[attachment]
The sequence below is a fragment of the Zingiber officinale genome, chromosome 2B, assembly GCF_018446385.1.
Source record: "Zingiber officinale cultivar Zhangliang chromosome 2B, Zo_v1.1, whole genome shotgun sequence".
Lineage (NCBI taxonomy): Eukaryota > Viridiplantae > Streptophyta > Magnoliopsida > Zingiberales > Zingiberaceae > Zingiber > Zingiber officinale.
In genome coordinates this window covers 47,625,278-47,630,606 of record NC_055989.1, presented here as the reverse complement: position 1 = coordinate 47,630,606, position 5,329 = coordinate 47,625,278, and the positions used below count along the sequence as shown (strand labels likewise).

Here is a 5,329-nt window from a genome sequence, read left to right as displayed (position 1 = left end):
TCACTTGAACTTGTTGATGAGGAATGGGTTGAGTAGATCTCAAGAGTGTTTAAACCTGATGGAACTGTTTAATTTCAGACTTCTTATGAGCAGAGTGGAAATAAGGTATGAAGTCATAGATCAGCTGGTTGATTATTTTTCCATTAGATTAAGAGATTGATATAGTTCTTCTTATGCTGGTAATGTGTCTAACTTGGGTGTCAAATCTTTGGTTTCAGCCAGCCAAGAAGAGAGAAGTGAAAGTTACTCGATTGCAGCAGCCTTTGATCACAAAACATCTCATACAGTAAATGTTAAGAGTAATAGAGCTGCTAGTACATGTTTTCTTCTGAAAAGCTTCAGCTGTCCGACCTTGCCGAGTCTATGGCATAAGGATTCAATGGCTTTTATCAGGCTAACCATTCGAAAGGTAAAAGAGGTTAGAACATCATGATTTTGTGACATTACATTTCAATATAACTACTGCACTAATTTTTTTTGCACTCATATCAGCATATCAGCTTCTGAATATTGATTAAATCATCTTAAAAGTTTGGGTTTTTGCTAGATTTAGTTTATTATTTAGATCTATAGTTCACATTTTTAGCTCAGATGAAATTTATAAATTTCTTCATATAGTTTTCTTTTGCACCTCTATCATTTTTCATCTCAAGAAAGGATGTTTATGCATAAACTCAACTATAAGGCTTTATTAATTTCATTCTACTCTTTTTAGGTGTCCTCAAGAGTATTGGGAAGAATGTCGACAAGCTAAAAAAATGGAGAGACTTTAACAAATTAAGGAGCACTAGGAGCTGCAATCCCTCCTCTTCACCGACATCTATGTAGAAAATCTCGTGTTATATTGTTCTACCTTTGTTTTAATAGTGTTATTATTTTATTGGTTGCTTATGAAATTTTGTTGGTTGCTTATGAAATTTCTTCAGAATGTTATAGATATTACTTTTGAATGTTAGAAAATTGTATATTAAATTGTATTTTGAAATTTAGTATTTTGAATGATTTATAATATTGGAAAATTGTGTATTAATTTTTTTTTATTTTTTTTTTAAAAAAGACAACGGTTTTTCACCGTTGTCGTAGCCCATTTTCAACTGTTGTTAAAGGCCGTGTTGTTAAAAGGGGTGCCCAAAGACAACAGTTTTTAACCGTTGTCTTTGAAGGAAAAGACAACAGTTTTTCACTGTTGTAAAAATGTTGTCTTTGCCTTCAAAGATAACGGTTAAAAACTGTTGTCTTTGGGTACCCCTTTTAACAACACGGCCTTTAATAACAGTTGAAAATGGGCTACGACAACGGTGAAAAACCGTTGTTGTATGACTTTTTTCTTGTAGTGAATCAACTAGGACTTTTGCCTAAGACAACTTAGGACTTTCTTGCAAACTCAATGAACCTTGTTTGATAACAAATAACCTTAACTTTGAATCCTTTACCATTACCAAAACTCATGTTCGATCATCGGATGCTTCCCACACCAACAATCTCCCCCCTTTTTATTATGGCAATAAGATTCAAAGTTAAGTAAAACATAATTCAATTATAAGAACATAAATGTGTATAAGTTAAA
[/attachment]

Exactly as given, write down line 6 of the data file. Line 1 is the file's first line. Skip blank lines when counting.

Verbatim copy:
TCACTTGAACTTGTTGATGAGGAATGGGTTGAGTAGATCTCAAGAGTGTTTAAACCTGATGGAACTGTTTAATTTCAGACTTCTTATGAGCAGAGTGGAAATAAGGTATGAAGTCATAGATCAGCTGGTTGATTATTTTTCCATTAGATTAAGAGATTGATATAGTTCTTCTTATGCTGGTAATGTGTCTAACTTGGGTGTCAAATCTTTGGTTTCAGCCAGCCAAGAAGAGAGAAGTGAAAGTTACTCGATTGCAGCAGCCTTTGATCACAAAACATCTCATACAGTAAATGTTAAGAGTAATAGAGCTGCTAGTACATGTTTTCTTCTGAAAAGCTTCAGCTGTCCGACCTTGCCGAGTCTATGGCATAAGGATTCAATGGCTTTTATCAGGCTAACCATTCGAAAGGTAAAAGAGGTTAGAACATCATGATTTTGTGACATTACATTTCAATATAACTACTGCACTAATTTTTTTTGCACTCATATCAGCATATCAGCTTCTGAATATTGATTAAATCATCTTAAAAGTTTGGGTTTTTGCTAGATTTAGTTTATTATTTAGATCTATAGTTCACATTTTTAGCTCAGATGAAATTTATAAATTTCTTCATATAGTTTTCTTTTGCACCTCTATCATTTTTCATCTCAAGAAAGGATGTTTATGCATAAACTCAACTATAAGGCTTTATTAATTTCATTCTACTCTTTTTAGGTGTCCTCAAGAGTATTGGGAAGAATGTCGACAAGCTAAAAAAATGGAGAGACTTTAACAAATTAAGGAGCACTAGGAGCTGCAATCCCTCCTCTTCACCGACATCTATGTAGAAAATCTCGTGTTATATTGTTCTACCTTTGTTTTAATAGTGTTATTATTTTATTGGTTGCTTATGAAATTTTGTTGGTTGCTTATGAAATTTCTTCAGAATGTTATAGATATTACTTTTGAATGTTAGAAAATTGTATATTAAATTGTATTTTGAAATTTAGTATTTTGAATGATTTATAATATTGGAAAATTGTGTATTAATTTTTTTTTATTTTTTTTTTAAAAAAGACAACGGTTTTTCACCGTTGTCGTAGCCCATTTTCAACTGTTGTTAAAGGCCGTGTTGTTAAAAGGGGTGCCCAAAGACAACAGTTTTTAACCGTTGTCTTTGAAGGAAAAGACAACAGTTTTTCACTGTTGTAAAAATGTTGTCTTTGCCTTCAAAGATAACGGTTAAAAACTGTTGTCTTTGGGTACCCCTTTTAACAACACGGCCTTTAATAACAGTTGAAAATGGGCTACGACAACGGTGAAAAACCGTTGTTGTATGACTTTTTTCTTGTAGTGAATCAACTAGGACTTTTGCCTAAGACAACTTAGGACTTTCTTGCAAACTCAATGAACCTTGTTTGATAACAAATAACCTTAACTTTGAATCCTTTACCATTACCAAAACTCATGTTCGATCATCGGATGCTTCCCACACCAACAATCTCCCCCCTTTTTATTATGGCAATAAGATTCAAAGTTAAGTAAAACATAATTCAATTATAAGAACATAAATGTGTATAAGTTAAA